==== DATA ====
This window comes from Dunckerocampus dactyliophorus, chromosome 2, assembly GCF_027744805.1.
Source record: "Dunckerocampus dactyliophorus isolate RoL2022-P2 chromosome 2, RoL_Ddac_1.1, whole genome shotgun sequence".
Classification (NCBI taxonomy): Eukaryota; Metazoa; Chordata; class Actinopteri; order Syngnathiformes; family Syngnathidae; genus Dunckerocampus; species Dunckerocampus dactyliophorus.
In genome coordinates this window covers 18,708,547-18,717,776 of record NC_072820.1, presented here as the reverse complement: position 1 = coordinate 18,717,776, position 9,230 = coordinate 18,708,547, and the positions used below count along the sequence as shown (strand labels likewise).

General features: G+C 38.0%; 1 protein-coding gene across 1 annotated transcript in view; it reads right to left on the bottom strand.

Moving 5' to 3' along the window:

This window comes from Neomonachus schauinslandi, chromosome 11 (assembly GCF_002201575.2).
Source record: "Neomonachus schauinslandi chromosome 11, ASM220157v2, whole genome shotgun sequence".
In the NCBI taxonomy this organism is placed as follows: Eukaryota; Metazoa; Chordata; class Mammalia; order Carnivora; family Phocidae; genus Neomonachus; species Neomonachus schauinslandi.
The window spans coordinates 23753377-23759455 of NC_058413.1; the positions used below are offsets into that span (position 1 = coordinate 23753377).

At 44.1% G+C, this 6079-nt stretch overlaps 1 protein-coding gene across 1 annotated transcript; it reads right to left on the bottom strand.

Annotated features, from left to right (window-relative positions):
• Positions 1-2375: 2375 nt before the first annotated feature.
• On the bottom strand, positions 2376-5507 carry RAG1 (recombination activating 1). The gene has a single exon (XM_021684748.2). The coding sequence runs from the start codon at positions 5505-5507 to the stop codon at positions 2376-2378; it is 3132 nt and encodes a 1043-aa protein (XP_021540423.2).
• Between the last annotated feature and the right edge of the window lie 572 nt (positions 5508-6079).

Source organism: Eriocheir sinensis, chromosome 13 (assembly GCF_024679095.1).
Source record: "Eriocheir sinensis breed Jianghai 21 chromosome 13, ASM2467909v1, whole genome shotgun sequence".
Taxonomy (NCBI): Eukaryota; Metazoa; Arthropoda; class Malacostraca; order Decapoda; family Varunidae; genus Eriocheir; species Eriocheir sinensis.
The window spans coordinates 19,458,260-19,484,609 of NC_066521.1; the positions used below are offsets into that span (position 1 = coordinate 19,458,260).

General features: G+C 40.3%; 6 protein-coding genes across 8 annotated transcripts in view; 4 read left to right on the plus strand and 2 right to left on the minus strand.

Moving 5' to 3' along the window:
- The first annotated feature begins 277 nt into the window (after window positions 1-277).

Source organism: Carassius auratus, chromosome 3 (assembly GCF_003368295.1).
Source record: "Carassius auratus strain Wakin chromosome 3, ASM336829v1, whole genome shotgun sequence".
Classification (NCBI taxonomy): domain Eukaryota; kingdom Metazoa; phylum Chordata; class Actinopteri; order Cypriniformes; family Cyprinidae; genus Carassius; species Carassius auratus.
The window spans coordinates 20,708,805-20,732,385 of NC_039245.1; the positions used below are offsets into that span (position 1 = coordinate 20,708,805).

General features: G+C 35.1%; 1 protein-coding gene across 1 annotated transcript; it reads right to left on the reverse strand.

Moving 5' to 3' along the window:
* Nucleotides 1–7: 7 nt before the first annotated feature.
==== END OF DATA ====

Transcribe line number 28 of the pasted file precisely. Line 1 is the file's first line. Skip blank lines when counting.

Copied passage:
Moving 5' to 3' along the window: